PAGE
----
Social Services and their educational mandate in the modern nation state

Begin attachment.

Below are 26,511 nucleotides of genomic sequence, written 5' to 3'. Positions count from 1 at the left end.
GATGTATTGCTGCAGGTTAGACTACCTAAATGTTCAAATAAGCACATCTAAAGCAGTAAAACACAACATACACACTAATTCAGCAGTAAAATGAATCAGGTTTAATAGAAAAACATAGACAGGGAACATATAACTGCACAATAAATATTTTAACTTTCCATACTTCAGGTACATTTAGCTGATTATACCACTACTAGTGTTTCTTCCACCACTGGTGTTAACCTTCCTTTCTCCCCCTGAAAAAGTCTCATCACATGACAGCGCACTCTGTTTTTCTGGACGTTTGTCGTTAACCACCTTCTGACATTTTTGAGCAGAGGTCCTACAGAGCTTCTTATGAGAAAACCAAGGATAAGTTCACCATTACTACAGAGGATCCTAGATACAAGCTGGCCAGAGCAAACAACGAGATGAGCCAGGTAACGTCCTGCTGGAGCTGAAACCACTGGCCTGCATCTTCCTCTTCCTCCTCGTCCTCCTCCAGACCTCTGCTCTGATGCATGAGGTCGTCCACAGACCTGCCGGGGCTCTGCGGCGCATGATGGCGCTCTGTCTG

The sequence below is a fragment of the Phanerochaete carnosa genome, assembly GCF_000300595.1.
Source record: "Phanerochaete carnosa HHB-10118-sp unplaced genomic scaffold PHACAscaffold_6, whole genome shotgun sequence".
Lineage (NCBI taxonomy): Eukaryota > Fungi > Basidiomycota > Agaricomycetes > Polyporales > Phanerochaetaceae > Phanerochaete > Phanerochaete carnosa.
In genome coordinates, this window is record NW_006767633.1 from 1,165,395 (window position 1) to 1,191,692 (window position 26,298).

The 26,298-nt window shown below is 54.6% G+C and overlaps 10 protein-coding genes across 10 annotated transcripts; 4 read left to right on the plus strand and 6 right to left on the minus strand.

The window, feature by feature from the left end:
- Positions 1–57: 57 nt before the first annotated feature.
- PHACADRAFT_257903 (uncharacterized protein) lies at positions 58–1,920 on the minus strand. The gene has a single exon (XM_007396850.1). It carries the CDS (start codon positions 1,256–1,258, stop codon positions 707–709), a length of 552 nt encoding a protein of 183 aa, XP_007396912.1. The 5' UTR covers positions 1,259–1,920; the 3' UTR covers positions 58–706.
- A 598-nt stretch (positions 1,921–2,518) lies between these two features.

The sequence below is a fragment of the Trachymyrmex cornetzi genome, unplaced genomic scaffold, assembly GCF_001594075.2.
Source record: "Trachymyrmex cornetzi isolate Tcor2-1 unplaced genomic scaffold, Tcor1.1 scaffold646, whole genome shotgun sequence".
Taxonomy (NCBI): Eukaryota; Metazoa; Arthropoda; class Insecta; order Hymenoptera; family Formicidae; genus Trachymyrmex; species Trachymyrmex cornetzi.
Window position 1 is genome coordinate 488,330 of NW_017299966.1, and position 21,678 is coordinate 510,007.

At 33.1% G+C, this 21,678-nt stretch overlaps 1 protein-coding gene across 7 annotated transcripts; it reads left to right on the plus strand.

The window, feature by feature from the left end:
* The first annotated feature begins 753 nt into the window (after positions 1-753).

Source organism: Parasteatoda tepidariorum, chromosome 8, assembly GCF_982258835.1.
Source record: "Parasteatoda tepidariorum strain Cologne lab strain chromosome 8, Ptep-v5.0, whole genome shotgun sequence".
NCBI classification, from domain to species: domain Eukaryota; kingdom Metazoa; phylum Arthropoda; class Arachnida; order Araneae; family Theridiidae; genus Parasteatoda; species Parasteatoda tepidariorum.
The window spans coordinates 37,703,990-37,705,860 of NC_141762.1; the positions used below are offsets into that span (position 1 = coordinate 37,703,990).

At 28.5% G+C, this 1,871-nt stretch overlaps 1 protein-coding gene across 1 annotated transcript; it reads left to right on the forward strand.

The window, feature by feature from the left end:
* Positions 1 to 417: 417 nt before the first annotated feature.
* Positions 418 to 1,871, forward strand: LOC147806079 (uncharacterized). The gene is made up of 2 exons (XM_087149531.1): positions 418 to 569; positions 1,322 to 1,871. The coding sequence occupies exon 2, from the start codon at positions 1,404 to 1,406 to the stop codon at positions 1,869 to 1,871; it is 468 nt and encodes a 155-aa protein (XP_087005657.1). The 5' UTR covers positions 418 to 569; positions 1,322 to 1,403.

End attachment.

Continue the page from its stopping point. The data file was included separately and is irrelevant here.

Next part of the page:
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This chapter examines the role played by public and non-public social services in terms of the need of industrial societies to balance social integration with individual freedom and entrepreneurial spirit. It has long been recognised that the act of ‘helping’ needs to be associated with a ‘learner-oriented’ pedagogical agenda in order to avoid the creation of dependence and passivity. The extent to which the aims of this concept of intervention are prescribed by either professional or political ‘regimes’ or arrived at in democratic ways is highly contentious. The history of the development of various models of social welfare and of corresponding paradigms of social intervention shows that professional decisions are always taken in a political context. The aim of responsible social work methods must therefore be to foster a political, and not just a psychological sense of belonging in terms of participative social citizenship. This requires a corresponding understanding of socialisation and socio-pedagogical processes which are based on principles of social learning, combining personal autonomy with social responsibility.